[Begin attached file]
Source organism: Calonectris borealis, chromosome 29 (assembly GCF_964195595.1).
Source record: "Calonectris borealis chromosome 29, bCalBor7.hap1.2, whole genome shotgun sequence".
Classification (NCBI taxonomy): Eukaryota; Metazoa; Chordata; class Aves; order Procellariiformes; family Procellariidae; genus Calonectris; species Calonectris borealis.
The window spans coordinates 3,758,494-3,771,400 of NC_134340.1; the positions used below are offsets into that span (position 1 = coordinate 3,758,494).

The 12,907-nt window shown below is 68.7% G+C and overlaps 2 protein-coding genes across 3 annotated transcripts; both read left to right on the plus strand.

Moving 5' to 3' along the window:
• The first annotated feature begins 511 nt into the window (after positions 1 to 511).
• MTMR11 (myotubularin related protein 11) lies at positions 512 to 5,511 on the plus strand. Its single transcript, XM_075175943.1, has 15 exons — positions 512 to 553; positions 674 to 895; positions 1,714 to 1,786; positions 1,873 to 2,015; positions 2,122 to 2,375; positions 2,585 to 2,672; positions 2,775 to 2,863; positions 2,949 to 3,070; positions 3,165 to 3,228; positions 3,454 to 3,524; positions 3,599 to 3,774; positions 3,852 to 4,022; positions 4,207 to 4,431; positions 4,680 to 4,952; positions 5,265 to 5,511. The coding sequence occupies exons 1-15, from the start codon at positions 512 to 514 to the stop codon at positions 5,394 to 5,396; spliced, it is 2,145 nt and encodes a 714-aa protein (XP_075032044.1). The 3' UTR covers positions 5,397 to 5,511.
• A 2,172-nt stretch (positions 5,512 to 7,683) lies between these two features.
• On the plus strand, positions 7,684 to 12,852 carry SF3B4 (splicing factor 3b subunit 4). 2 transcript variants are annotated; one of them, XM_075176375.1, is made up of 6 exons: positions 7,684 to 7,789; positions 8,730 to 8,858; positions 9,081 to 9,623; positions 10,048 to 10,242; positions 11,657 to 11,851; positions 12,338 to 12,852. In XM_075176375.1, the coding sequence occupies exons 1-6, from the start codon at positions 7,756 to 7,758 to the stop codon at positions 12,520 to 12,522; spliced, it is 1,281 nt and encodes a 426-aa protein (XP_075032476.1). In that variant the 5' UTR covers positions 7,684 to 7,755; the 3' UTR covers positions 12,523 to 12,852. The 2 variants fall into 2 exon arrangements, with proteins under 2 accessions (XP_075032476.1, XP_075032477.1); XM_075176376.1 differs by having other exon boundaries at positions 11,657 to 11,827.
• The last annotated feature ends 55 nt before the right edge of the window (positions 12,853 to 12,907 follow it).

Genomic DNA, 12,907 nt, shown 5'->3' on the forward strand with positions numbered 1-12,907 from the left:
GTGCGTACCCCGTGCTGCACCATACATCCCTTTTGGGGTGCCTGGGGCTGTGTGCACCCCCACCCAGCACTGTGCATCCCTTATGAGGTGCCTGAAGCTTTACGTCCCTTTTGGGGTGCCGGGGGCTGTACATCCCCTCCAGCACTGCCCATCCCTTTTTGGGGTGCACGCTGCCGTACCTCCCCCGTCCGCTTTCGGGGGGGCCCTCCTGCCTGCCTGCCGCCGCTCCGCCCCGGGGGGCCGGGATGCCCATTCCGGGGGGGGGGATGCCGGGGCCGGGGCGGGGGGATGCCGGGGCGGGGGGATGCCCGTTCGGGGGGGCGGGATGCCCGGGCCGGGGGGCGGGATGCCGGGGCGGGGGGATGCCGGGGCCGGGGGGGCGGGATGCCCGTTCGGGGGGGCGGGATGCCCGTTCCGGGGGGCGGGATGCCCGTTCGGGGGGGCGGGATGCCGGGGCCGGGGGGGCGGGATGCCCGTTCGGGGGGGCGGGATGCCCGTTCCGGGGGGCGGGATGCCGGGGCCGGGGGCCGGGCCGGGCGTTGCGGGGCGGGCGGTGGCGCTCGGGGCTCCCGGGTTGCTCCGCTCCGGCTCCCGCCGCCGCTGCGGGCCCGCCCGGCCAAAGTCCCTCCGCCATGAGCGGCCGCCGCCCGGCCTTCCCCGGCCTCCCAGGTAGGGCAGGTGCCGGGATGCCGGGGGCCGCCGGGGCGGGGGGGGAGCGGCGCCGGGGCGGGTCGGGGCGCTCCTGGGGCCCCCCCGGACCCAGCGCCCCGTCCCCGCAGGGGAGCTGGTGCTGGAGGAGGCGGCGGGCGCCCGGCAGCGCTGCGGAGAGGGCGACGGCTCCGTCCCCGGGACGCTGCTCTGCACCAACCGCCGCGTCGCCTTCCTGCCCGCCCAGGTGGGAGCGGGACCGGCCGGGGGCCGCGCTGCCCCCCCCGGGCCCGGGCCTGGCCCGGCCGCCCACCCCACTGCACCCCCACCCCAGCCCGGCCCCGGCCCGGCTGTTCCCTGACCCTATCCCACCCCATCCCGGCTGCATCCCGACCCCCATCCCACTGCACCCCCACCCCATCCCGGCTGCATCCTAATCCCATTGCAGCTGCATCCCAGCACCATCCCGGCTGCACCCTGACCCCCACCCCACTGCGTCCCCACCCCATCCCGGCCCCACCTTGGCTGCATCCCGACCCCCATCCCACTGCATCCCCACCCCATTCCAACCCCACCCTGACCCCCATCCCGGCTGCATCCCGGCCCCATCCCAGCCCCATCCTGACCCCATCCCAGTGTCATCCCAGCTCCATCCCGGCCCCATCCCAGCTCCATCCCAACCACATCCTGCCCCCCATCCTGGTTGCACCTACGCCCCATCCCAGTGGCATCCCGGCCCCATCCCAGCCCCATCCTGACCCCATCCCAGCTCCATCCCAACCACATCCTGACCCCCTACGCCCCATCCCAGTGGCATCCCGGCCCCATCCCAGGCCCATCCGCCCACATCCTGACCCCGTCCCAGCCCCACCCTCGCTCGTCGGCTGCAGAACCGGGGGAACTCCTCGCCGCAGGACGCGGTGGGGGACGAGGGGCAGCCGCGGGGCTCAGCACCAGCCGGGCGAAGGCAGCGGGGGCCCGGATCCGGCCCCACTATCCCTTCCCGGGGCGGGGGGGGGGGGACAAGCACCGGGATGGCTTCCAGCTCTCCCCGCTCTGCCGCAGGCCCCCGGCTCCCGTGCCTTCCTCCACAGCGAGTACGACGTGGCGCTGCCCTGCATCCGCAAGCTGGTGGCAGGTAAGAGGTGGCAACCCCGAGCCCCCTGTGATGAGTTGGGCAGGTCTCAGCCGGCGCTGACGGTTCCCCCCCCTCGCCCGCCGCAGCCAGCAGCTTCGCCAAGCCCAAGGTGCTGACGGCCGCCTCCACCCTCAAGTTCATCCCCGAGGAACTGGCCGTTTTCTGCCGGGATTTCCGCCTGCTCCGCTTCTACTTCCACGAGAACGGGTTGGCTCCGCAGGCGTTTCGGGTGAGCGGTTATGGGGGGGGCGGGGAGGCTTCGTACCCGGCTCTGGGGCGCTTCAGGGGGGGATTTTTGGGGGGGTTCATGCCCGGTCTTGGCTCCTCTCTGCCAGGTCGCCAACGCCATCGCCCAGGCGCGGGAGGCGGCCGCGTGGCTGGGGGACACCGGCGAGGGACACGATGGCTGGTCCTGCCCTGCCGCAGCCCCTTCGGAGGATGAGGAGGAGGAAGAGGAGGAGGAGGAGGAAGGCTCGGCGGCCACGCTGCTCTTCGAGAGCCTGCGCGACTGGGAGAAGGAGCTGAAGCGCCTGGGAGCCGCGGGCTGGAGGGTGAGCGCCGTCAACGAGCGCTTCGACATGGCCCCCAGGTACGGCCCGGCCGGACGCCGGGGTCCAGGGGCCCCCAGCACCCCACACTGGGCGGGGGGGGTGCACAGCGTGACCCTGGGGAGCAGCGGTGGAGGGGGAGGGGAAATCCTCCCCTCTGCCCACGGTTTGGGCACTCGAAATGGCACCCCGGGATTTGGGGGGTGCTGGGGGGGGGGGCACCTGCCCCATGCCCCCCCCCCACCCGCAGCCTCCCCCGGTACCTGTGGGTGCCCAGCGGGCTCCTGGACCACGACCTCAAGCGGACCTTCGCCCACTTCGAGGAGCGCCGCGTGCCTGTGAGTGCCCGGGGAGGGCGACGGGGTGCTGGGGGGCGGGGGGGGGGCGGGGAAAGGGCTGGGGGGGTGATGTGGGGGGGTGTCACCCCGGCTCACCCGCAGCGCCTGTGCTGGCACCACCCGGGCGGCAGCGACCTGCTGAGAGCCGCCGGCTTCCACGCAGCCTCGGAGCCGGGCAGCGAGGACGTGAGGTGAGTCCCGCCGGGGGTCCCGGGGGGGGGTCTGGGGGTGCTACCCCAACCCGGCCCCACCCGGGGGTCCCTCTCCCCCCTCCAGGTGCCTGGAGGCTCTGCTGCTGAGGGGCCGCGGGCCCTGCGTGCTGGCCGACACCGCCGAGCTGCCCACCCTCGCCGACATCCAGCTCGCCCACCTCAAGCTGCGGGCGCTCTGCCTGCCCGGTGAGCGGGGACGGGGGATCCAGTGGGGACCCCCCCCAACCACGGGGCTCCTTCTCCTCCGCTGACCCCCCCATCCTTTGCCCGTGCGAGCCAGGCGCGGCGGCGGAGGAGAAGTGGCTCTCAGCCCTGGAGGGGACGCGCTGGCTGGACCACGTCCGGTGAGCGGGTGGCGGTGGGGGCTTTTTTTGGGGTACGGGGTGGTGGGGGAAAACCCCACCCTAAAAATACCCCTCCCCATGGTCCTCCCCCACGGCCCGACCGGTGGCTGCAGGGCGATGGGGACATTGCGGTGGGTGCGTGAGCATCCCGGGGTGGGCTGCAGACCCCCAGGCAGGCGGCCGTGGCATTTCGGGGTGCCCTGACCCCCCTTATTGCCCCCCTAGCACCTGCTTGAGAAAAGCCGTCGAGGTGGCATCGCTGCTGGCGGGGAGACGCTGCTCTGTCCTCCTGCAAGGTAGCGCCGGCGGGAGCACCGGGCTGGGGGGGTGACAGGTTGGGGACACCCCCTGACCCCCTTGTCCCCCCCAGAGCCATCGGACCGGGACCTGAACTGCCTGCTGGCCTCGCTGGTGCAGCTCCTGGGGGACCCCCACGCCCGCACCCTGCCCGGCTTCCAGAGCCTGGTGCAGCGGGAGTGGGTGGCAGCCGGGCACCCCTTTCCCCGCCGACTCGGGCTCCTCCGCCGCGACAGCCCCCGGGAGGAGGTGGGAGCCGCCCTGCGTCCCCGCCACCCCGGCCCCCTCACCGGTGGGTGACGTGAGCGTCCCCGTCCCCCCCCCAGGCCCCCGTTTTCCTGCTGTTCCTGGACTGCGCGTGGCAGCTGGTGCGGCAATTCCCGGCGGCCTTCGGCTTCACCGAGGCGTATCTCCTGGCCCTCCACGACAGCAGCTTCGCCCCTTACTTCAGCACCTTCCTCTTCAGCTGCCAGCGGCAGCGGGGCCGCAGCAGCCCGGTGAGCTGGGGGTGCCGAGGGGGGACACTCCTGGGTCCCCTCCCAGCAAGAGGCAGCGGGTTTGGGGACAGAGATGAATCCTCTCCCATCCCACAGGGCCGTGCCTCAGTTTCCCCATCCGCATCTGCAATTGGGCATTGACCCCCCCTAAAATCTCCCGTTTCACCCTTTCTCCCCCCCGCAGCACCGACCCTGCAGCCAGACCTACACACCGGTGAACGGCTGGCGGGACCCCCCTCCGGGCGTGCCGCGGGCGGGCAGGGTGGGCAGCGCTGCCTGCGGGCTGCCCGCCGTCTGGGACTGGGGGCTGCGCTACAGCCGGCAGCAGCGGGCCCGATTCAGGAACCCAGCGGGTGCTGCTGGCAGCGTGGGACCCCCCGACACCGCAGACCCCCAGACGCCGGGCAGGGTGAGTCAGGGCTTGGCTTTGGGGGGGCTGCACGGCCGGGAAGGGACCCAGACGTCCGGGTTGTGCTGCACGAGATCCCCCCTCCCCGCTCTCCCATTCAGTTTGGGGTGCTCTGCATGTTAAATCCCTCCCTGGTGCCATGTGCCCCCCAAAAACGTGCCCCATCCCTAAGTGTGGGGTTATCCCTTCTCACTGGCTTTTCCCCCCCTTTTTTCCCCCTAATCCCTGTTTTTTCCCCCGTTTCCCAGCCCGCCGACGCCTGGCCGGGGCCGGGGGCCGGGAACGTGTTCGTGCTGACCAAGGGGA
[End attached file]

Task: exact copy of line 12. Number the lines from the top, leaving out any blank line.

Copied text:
Genomic DNA, 12,907 nt, shown 5'->3' on the forward strand with positions numbered 1-12,907 from the left: